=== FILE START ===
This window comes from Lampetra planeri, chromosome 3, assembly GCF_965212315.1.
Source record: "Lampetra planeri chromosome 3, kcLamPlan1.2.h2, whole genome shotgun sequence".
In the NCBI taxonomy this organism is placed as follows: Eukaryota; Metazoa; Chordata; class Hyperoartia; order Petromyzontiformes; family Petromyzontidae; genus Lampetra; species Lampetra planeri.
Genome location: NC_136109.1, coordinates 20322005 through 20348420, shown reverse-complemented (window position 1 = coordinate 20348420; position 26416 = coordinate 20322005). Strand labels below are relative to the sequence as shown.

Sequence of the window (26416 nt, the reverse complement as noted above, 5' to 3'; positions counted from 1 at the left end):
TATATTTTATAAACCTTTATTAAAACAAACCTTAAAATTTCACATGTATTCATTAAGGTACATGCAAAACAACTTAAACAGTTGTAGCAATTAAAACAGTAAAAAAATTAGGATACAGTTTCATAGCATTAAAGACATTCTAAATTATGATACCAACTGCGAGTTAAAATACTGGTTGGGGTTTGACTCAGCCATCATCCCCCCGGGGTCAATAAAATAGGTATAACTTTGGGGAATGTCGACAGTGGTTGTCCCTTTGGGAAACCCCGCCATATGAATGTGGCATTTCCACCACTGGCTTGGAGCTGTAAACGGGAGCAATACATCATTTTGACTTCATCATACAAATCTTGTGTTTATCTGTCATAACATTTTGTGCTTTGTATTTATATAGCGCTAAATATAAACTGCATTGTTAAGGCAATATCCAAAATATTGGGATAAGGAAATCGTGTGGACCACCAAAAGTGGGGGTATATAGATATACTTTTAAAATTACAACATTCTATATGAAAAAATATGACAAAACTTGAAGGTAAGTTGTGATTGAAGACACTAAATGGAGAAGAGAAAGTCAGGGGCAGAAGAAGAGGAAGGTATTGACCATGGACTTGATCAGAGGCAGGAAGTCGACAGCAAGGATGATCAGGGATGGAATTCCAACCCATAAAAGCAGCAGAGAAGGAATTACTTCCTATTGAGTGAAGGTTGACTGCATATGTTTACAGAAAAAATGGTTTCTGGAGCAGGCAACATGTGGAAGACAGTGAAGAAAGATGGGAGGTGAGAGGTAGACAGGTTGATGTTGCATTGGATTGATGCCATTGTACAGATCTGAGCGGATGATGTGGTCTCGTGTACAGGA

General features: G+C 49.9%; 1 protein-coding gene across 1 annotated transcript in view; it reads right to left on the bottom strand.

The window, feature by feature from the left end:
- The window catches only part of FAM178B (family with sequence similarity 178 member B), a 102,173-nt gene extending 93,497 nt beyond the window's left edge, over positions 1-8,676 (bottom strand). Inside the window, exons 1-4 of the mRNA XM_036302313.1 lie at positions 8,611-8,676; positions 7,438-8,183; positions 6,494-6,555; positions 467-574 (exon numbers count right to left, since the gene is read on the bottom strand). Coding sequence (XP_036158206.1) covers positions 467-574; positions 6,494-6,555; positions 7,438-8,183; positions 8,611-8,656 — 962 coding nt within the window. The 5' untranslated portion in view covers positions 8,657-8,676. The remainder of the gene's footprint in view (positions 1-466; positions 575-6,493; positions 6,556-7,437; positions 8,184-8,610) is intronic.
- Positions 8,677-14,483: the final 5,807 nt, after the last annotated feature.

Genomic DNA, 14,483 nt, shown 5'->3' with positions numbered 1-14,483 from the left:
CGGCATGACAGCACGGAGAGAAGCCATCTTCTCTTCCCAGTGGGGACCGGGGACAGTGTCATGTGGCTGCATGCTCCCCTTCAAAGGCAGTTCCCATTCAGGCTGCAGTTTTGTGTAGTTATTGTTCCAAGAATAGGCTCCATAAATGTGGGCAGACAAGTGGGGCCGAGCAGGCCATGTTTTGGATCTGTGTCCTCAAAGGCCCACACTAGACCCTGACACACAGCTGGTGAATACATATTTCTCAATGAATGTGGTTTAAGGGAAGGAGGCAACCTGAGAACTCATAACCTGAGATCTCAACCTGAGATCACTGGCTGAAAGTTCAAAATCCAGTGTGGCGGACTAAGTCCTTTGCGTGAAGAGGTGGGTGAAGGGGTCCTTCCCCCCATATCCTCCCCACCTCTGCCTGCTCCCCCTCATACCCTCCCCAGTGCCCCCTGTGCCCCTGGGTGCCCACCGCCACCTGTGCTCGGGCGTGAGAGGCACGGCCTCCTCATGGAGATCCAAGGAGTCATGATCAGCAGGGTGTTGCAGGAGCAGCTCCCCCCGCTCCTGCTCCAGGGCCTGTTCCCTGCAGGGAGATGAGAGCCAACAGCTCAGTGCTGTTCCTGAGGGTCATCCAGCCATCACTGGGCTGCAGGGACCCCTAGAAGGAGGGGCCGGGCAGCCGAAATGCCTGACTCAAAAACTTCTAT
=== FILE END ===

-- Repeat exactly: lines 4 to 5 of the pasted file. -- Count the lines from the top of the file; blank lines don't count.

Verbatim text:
Genome location: NC_136109.1, coordinates 20322005 through 20348420, shown reverse-complemented (window position 1 = coordinate 20348420; position 26416 = coordinate 20322005). Strand labels below are relative to the sequence as shown.

Sequence of the window (26416 nt, the reverse complement as noted above, 5' to 3'; positions counted from 1 at the left end):